"But I'll tell you what, I've missed maybe three or two days of work or something like that. There's a lot of people that miss a lot more work than that. It just happened at a bad time and it's bad, but I told my guys that it can't happen ever again and there's some things we can do before games and different things so it won't happen. I have to have confidence in the guy I'm working with, I do. And we'll move forward."
Kill said what he's not going to do is worry about how he is perceived in dealing with his illness. He revealed the advice his dad gave him when dealing with skeptics: "I hear what you're saying and I'll trust what I do."
"I'm not going to say anything anymore and I'm just going to coach my tail end off and let that work out and speak for itself," Kill said. "And that's all I can do at the end of the day. It's something you have to deal with. ... I've had different things like this before, it just happens. But I certainly wouldn't do anything to hurt the University of Minnesota in any way whatsoever."
Sunday's Bears-Vikings game at Mall of America Field is a sellout. The Packers game on Dec. 30 also is expected to be a sellout.
Former Badgers football coach and current athletic director Barry Alvarez will coach the Badgers in the Rose Bowl now that Bret Bielema has taken the Arkansas job. Paul Chryst, who played and coached at Wisconsin and is the University of Pittsburgh head coach, is reported to be Alvarez's first choice to replace Bielema, but Chryst supposedly has a $6 million buyout for his contract at Pittsburgh.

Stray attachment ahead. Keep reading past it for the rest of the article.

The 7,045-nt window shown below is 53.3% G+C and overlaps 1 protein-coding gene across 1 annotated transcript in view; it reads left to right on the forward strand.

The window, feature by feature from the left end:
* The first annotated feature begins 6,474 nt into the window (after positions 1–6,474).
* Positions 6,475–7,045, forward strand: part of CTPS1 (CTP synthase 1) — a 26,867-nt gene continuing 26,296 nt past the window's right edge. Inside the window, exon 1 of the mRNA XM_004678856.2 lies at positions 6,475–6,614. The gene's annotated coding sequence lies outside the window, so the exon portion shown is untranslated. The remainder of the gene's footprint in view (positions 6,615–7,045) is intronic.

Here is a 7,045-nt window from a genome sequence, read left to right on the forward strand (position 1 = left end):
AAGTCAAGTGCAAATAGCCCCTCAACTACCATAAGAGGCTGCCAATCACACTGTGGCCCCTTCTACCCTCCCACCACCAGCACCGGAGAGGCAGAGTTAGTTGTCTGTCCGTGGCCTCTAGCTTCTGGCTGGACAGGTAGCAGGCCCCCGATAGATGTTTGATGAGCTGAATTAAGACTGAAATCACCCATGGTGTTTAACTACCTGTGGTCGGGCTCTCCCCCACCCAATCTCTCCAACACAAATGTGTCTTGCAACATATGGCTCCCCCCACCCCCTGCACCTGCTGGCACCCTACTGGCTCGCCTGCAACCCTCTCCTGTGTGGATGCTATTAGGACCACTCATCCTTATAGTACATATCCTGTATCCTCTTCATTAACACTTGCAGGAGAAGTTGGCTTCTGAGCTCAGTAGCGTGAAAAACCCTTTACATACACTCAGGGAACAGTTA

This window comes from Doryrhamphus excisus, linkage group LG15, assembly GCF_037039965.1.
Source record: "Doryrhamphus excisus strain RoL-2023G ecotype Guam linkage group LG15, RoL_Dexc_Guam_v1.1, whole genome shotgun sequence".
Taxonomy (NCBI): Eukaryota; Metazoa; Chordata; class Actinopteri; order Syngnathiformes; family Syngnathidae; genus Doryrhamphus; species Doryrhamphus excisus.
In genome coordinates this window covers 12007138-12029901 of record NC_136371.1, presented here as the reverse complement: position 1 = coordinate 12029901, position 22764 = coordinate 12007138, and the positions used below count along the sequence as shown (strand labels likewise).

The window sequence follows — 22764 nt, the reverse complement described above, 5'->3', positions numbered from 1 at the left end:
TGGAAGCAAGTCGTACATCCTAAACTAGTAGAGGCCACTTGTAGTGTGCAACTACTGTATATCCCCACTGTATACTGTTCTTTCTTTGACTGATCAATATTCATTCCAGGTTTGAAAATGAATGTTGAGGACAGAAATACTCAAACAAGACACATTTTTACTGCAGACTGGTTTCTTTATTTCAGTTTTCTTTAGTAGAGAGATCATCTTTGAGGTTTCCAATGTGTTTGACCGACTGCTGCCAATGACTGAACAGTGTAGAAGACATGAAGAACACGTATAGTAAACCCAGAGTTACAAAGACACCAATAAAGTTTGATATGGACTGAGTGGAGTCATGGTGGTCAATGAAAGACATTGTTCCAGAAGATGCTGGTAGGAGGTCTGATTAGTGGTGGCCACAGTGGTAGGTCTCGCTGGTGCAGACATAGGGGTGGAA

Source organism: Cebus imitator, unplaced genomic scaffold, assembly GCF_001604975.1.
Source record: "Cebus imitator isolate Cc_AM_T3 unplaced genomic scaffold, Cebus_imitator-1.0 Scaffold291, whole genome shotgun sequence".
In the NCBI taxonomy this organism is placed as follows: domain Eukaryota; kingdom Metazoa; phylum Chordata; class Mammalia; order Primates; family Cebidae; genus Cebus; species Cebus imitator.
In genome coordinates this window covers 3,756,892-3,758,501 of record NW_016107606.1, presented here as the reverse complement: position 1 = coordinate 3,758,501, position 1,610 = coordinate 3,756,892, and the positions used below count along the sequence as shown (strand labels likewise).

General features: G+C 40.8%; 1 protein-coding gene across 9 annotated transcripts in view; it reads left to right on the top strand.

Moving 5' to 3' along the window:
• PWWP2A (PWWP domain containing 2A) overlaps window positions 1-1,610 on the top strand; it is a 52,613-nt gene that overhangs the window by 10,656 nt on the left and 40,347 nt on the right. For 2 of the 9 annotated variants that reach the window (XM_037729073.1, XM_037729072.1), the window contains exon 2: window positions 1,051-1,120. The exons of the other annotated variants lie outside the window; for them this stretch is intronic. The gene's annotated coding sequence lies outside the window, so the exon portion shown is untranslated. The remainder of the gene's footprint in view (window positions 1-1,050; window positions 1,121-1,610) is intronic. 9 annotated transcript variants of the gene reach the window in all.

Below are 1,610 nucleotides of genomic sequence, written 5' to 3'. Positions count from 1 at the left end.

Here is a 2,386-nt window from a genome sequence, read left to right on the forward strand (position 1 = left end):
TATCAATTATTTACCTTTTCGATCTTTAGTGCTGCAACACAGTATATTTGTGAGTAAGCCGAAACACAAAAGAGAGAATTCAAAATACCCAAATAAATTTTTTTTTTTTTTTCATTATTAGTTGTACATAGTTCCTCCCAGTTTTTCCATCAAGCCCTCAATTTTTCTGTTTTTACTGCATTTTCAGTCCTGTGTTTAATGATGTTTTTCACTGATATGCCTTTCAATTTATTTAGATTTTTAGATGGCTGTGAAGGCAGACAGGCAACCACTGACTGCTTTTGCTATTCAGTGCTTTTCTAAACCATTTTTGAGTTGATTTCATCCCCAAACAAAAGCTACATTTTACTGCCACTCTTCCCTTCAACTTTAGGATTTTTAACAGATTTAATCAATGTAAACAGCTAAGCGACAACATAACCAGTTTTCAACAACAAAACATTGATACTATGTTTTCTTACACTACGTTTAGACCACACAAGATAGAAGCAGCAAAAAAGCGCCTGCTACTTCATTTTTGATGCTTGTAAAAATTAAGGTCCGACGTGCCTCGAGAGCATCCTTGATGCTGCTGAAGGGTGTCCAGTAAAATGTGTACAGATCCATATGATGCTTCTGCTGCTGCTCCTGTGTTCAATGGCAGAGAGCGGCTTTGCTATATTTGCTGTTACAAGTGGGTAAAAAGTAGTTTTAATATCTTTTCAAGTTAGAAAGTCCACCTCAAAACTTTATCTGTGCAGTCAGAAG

Kill and Gophers director of football operations Dan O'Brien are in Houston today checking various facilities for the Meineke Car Care Bowl. The Gophers will play in the bowl on Dec. 28 against Texas Tech.
Junior defensive tackle Roland Johnson and redshirt junior linebacker Brendan Beal will not play in the bowl game because both will have knee surgery. Sophomore wide receiver Marcus Jones, who has missed nine games because of a knee injury, is also most likely out. Sophomore tight end Drew Goodger, who started seven consecutive games but missed the final two of the regular season because of a dislocated shoulder, is also questionable to return. However, Kill is hopeful offensive linemen Tommy and Ed Olson will be able to completely heal from ankle injuries, along with redshirt sophomore Marek Lenkiewicz -- who has missed two games because of a leg injury. The Gophers also hope to get redshirt freshman center Jon Christenson back. He started five of six games in the middle of the season but missed the past two games because of a knee injury.
Point guard Tyus Jones, one of the nation's top basketball recruits in the Class of 2014, got off to a great start for Apple Valley on Tuesday, scoring 33 points in a 98-82 victory against St. Louis Park.
Brent Haskins, son of former Gophers basketball coach Clem Haskins, is now a pro personnel scout for the Phoenix Suns. He reports former Timberwolves forward Michael Beasley is starting for the Suns and averaging 11.5 points and 4.1 rebounds per game.
Sid Hartman can be heard weekdays on 830-AM at 6:40, 7:40 and 8:40 a.m. and on Sundays at 9:30 a.m. firstname.lastname@example.org